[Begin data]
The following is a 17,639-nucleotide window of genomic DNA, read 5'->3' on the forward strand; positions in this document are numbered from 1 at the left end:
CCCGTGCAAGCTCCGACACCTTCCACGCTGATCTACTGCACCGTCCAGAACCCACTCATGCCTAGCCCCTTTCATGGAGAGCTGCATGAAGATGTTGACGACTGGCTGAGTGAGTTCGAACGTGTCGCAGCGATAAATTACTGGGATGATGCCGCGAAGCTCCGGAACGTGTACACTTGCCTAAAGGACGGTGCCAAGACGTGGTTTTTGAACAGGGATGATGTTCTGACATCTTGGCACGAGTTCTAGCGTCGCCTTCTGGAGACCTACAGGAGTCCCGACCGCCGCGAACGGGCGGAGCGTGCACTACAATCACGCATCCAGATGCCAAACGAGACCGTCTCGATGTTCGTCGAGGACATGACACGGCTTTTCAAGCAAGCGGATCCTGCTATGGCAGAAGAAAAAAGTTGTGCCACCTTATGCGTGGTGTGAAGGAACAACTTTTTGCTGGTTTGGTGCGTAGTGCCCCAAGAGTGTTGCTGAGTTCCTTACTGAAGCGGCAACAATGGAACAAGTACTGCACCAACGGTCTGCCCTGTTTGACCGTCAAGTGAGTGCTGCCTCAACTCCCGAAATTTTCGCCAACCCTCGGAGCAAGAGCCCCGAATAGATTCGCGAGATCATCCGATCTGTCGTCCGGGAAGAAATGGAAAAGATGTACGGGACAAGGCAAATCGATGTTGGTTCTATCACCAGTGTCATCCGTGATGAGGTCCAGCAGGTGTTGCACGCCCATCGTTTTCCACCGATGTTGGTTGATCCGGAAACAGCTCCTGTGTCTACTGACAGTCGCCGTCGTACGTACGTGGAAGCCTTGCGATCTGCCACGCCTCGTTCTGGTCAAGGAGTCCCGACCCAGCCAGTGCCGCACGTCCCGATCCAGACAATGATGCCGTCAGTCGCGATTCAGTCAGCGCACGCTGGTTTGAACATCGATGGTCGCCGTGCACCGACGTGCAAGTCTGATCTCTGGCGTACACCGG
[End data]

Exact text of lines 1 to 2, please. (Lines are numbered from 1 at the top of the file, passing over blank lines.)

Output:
The following is a 17,639-nucleotide window of genomic DNA, read 5'->3' on the forward strand; positions in this document are numbered from 1 at the left end:
CCCGTGCAAGCTCCGACACCTTCCACGCTGATCTACTGCACCGTCCAGAACCCACTCATGCCTAGCCCCTTTCATGGAGAGCTGCATGAAGATGTTGACGACTGGCTGAGTGAGTTCGAACGTGTCGCAGCGATAAATTACTGGGATGATGCCGCGAAGCTCCGGAACGTGTACACTTGCCTAAAGGACGGTGCCAAGACGTGGTTTTTGAACAGGGATGATGTTCTGACATCTTGGCACGAGTTCTAGCGTCGCCTTCTGGAGACCTACAGGAGTCCCGACCGCCGCGAACGGGCGGAGCGTGCACTACAATCACGCATCCAGATGCCAAACGAGACCGTCTCGATGTTCGTCGAGGACATGACACGGCTTTTCAAGCAAGCGGATCCTGCTATGGCAGAAGAAAAAAGTTGTGCCACCTTATGCGTGGTGTGAAGGAACAACTTTTTGCTGGTTTGGTGCGTAGTGCCCCAAGAGTGTTGCTGAGTTCCTTACTGAAGCGGCAACAATGGAACAAGTACTGCACCAACGGTCTGCCCTGTTTGACCGTCAAGTGAGTGCTGCCTCAACTCCCGAAATTTTCGCCAACCCTCGGAGCAAGAGCCCCGAATAGATTCGCGAGATCATCCGATCTGTCGTCCGGGAAGAAATGGAAAAGATGTACGGGACAAGGCAAATCGATGTTGGTTCTATCACCAGTGTCATCCGTGATGAGGTCCAGCAGGTGTTGCACGCCCATCGTTTTCCACCGATGTTGGTTGATCCGGAAACAGCTCCTGTGTCTACTGACAGTCGCCGTCGTACGTACGTGGAAGCCTTGCGATCTGCCACGCCTCGTTCTGGTCAAGGAGTCCCGACCCAGCCAGTGCCGCACGTCCCGATCCAGACAATGATGCCGTCAGTCGCGATTCAGTCAGCGCACGCTGGTTTGAACATCGATGGTCGCCGTGCACCGACGTGCAAGTCTGATCTCTGGCGTACACCGG